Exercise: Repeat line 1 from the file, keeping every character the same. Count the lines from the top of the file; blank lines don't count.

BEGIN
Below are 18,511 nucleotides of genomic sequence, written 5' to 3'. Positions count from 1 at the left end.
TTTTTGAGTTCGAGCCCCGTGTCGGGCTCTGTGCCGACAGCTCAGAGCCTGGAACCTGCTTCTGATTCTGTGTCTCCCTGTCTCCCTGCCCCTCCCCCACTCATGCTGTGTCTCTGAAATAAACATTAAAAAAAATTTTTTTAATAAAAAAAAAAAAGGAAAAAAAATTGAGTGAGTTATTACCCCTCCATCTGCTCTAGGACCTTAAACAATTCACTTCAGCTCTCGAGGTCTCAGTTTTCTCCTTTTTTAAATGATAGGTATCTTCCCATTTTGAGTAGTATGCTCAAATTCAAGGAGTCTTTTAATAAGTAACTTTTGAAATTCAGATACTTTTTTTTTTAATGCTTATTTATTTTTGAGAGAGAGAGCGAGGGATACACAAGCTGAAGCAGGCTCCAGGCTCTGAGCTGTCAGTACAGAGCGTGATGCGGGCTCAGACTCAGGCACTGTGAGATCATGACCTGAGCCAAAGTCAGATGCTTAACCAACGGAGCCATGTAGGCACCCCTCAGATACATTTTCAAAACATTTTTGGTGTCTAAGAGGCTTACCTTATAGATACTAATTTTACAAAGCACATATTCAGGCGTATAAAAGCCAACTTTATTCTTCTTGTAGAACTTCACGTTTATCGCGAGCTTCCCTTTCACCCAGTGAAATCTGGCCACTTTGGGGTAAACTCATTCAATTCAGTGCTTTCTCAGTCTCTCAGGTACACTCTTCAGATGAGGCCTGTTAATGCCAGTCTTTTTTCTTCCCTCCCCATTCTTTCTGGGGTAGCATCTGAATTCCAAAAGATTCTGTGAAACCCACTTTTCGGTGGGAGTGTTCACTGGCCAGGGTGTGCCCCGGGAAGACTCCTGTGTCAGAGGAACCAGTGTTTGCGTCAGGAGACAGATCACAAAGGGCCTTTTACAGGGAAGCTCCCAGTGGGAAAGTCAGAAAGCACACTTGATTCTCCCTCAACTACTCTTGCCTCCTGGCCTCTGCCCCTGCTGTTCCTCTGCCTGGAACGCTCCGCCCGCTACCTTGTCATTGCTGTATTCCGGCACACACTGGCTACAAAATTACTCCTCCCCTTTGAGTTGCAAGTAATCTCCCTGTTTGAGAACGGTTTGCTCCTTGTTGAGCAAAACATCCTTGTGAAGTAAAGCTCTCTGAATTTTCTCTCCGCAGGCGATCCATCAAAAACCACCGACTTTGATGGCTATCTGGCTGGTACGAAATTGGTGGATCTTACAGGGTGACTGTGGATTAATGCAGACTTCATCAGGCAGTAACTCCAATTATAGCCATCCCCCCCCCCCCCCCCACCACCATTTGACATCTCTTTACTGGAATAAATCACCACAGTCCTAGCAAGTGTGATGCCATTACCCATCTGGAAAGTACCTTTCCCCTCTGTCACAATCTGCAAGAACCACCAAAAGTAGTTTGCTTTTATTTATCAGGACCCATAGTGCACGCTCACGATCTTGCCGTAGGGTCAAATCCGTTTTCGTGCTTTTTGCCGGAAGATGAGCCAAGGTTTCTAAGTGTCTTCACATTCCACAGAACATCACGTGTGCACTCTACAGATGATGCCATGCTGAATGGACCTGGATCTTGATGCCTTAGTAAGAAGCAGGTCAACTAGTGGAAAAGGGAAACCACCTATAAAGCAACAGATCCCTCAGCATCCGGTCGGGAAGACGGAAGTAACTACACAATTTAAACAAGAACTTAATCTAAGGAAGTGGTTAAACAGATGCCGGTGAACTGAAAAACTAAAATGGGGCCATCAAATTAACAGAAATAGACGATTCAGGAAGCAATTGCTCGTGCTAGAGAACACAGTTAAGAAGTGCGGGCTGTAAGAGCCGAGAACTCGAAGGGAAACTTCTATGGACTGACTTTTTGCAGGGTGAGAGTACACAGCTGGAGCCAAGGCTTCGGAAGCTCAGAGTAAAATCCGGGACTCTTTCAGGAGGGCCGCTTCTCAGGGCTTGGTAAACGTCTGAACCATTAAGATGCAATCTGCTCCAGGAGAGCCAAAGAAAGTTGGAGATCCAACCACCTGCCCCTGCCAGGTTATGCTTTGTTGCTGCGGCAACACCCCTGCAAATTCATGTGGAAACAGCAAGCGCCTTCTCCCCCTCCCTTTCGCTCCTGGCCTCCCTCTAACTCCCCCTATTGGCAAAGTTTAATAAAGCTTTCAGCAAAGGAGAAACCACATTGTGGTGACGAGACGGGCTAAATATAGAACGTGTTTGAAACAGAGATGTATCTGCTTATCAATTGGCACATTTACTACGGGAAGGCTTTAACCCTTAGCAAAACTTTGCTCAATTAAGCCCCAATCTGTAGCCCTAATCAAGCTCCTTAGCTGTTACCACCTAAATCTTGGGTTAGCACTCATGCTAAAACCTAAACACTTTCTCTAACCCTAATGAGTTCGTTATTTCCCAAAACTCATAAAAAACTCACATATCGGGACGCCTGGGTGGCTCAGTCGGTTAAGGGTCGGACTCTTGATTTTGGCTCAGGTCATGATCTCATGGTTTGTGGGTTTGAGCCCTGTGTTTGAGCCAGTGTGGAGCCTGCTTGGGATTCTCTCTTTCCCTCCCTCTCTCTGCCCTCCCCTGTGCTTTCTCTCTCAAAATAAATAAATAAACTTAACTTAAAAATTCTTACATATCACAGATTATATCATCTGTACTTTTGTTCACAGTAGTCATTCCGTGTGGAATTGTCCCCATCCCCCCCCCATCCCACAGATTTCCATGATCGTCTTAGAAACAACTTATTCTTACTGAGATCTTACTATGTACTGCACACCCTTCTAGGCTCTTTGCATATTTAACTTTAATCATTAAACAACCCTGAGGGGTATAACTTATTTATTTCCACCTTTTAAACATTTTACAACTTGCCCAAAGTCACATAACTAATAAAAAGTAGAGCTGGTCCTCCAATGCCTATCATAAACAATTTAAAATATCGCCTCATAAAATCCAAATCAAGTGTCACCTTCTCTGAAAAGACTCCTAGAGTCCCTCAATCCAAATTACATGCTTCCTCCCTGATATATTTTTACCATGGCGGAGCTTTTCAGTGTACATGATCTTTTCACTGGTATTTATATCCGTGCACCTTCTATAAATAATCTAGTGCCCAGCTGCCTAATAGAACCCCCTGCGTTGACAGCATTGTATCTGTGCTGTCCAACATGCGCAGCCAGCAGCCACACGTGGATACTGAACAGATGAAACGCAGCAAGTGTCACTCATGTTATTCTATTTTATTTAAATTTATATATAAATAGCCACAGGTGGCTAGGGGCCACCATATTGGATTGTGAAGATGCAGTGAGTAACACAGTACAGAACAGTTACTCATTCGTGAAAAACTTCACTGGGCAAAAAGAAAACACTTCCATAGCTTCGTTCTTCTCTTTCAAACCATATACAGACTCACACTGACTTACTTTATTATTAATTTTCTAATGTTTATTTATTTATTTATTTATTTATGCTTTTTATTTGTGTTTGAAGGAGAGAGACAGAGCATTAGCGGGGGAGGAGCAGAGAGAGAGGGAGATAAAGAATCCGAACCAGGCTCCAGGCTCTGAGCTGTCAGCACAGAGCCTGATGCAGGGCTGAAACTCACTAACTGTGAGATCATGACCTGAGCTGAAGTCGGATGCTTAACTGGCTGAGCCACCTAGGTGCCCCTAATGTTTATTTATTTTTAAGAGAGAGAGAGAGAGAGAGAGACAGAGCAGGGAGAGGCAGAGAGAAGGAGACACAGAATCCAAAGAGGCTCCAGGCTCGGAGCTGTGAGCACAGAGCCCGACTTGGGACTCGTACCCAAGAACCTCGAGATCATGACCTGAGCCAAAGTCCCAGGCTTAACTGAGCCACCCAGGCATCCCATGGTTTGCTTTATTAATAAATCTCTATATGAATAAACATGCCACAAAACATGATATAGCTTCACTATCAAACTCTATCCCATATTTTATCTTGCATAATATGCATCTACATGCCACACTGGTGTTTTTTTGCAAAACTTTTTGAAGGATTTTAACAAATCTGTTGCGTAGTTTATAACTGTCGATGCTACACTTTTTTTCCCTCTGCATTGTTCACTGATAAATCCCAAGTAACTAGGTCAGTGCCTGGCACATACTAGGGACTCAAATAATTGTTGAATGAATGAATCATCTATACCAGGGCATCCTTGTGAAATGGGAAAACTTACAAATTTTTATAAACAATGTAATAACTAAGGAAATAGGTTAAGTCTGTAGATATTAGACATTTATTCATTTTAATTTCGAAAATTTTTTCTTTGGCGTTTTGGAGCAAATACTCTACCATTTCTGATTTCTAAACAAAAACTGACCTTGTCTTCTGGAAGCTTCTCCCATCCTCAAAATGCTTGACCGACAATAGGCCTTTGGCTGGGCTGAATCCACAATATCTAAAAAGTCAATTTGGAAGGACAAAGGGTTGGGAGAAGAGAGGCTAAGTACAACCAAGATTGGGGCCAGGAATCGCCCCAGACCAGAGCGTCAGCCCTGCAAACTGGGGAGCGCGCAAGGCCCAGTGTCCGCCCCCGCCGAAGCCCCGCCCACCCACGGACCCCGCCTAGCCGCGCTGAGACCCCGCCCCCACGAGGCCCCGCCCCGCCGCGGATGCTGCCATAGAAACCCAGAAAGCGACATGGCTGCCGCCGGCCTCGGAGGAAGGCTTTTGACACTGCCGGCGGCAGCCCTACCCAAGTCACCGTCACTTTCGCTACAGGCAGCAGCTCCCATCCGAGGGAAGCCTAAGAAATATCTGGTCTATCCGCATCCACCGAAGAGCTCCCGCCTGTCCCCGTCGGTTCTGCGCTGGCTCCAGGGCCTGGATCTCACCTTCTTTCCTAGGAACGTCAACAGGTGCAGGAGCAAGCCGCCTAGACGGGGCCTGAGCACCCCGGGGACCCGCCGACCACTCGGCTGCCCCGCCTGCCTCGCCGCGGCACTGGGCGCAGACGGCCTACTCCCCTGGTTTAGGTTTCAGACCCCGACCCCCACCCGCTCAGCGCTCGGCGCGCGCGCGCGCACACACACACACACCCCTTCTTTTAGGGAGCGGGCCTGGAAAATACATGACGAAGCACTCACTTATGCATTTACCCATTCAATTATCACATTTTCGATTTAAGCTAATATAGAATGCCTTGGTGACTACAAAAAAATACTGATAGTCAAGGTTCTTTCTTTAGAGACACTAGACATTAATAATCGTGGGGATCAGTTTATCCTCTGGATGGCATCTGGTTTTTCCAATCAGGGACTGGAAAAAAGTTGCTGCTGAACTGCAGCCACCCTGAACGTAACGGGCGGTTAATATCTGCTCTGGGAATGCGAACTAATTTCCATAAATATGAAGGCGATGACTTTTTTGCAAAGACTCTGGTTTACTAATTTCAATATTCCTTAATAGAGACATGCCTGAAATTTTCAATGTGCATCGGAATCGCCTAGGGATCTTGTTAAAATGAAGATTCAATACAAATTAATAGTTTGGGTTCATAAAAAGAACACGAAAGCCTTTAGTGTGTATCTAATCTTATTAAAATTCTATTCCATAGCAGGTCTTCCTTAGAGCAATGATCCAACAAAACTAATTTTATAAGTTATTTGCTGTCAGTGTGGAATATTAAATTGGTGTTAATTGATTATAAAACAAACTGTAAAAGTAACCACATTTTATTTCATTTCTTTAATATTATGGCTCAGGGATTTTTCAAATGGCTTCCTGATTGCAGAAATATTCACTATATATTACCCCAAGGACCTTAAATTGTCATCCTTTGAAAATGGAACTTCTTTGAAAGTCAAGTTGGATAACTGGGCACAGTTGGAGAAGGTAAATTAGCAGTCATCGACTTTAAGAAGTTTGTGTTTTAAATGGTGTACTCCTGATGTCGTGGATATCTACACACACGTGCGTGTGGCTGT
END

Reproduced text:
Below are 18,511 nucleotides of genomic sequence, written 5' to 3'. Positions count from 1 at the left end.